Olden Life: What was the El­iz­a­bethan? Nigel An­drew

The El­iz­a­bethan?

The Oldie - - CONTENTS - Nigel An­drew

The El­iz­a­bethan (orig­i­nally the Young El­iz­a­bethan) was a ‘mag­a­zine for teenagers’. It lasted from the 1953 corona­tion of the Queen – af­ter whom it was named – un­til 1973, when the Age of Aquar­ius had de­cid­edly taken over from the New El­iz­a­bethan Age.

At the time of its flour­ish­ing, I was only aware of the El­iz­a­bethan be­cause I knew that some of the great Nigel Molesworth’s mus­ings on life had ap­peared in its ven­er­a­ble pages (com­posed by Ge­of­frey Wil­lans and Ron­ald Searle, as fea­tured in The Oldie’s Au­gust is­sue).

What a long-lost world this high­toned ‘mag­a­zine for teenagers’ opens up – a world of in­tel­li­gent and highly lit­er­ate young­sters (it was avowedly aimed at gram­mar school pupils) with in­ter­ests that ranged from books (above all, books) to world af­fairs, his­tory, model-mak­ing, as­tron­omy, na­ture, cy­cling, pho­tog­ra­phy and ponies. One is­sue in my col­lec­tion ad­ver­tised a Heinz ‘Cow­boy’s Break­fast’ colour­ing com­pe­ti­tion with three ponies on of­fer as prizes. If you didn’t want the pony, you could opt for 200 guineas (yes, guineas) in Pre­mium Bonds.

There is not a whiff of celebrity (in the mod­ern sense) or fash­ion, re­la­tion­ship prob­lems or gos­sip. And the only con­ces­sion to pop mu­sic is a monthly record round-up by groove­meis­ter Sandy ( The Boy Friend) Wil­son.

The ex­cel­lent books page is writ­ten by Noel Streat­feild, au­thor of Bal­let Shoes – the Oc­to­ber 1958 is­sue has a photo spread of up-and-com­ing bal­leri­nas, all very el­e­gant and la­dy­like, a far cry from to­day’s stringier, more ath­letic dancers.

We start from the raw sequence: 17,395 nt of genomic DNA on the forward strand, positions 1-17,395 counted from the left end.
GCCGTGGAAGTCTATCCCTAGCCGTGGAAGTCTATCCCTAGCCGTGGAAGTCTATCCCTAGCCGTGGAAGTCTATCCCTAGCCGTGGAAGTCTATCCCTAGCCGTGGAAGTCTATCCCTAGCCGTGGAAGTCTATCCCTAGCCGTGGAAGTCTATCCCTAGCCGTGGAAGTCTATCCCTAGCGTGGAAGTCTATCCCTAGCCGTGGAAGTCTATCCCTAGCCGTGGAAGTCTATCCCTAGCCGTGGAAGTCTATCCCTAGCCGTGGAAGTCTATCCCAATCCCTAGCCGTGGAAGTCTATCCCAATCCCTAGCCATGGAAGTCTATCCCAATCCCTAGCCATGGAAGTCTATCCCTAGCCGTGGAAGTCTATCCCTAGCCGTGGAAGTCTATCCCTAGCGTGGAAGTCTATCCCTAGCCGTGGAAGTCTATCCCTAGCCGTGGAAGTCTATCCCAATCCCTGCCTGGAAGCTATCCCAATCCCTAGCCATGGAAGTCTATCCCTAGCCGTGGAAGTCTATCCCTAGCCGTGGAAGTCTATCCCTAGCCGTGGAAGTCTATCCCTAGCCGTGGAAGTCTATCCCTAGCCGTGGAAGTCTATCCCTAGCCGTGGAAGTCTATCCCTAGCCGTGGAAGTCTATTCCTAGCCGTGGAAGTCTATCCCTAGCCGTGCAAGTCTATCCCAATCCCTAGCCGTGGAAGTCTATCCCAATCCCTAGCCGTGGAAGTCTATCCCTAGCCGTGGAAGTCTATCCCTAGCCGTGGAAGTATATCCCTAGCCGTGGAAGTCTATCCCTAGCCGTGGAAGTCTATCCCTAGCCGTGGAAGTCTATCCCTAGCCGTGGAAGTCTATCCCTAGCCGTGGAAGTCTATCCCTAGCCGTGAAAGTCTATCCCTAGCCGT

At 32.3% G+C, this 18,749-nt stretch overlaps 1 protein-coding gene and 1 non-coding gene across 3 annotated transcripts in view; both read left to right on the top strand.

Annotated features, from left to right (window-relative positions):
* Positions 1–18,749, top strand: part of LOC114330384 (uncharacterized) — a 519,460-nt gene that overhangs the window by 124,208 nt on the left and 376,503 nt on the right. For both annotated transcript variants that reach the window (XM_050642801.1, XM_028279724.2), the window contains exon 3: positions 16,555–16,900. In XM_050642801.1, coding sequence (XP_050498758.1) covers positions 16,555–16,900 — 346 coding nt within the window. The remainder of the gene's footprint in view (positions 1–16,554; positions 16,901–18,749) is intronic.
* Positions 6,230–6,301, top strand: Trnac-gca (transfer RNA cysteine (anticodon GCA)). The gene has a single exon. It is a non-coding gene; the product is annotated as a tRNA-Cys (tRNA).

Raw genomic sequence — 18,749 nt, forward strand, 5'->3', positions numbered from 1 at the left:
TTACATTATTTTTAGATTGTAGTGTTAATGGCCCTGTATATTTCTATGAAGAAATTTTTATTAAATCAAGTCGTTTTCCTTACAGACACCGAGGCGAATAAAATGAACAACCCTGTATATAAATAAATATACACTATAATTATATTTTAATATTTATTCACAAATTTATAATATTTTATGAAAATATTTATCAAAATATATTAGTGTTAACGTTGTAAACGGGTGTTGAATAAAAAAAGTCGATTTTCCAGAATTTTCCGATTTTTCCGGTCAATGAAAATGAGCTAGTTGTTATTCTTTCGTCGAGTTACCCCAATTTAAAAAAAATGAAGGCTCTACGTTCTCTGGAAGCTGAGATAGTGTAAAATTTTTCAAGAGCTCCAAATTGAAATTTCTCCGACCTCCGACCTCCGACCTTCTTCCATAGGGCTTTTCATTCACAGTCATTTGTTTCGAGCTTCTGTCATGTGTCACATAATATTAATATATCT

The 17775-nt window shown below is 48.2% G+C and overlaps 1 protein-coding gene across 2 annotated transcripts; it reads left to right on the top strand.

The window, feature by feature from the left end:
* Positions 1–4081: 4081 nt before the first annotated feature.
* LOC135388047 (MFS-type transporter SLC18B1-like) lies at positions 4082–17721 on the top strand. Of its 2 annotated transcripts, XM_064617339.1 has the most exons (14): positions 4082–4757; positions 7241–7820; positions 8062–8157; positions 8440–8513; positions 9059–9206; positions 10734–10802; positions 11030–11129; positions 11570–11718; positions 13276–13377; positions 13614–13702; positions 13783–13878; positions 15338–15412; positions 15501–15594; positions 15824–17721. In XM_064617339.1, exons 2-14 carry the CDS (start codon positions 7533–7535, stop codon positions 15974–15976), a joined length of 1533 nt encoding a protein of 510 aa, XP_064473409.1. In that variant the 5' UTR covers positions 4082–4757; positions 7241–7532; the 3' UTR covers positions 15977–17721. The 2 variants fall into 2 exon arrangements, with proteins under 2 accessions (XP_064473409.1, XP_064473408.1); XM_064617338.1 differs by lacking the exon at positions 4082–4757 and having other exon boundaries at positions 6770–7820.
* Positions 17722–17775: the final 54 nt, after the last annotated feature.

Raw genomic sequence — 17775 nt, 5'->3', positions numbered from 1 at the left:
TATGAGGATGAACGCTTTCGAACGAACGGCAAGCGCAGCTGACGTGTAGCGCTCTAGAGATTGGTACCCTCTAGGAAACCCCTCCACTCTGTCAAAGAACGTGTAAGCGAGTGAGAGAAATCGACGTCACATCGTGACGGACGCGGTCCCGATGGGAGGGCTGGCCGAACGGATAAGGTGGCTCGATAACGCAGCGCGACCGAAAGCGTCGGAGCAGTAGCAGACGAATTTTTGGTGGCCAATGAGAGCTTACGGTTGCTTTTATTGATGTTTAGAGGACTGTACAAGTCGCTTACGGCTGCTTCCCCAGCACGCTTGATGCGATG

The same is­sue con­tains an in­ter­view with the em­i­nent Nigel Calder on the fu­ture of space travel; a piece on art auc­tions by the Daily Mail’s art critic; Nigel Molesworth (hur­rah!) on a shop­ping trip with his im­pe­ri­ous grand­mother; part three of Mist over Athel­ney by Ge­of­frey Trease, a novel set in the time of King Al­fred; a piece by Tom Po­cock on the life of a for­eign cor­re­spon­dent; and an ac­count of the sink­ing of HMS Birken­head.

An­other of my is­sues (June 1958) has a fine piece on Venice by James (now Jan) Morris. This, like ev­ery­thing in the El­iz­a­bethan, is writ­ing at a high level, with no con­de­scen­sion to the young au­di­ence, who clearly needed no talk­ing down to. The writ­ing com­pe­ti­tions are pitched at a level not far below the New States­man or Spec­ta­tor, but with less hu­mour, and there are pic­ture and (de­cid­edly chal­leng­ing) cross­word com­pe­ti­tions ev­ery month.

The let­ters page is framed as ‘Your Ques­tions An­swered’ – of­ten ul­tra­sen­si­ble ques­tions about pur­su­ing in­ter­ests and ca­reer pos­si­bil­i­ties, find­ing pen friends… One let­ter asks for Dame Mar­got Fonteyn’s ad­dress; an­other – from El­iz­a­beth de Vere Stacpoole of Har­row-on-the-hill – asks how to get in­for­ma­tion on fenc­ing classes. Yes, this is de­cid­edly a mid­dle-class, ed­u­cated, self-im­prov­ing and po­lite world.

The adverts tell their own story: pub­lish­ers’ book an­nounce­ments ga­lore, ads for artists’ ma­te­ri­als, model air­craft, bi­cy­cles, ski wear, rid­ing kit, Kan­gol berets, clas­si­cal LPS, Bovril, a home­weav­ing loom…

Those far-off days – when teenagers were a cu­ri­ous com­bi­na­tion of minia­ture adults and over­size chil­dren – are gone. The only el­e­ment of con­ti­nu­ity is that the same Queen reigns. We are still, amaz­ingly, liv­ing in the New El­iz­a­bethan Age.

Ron­ald Searle’s Molesworth cover, 1956

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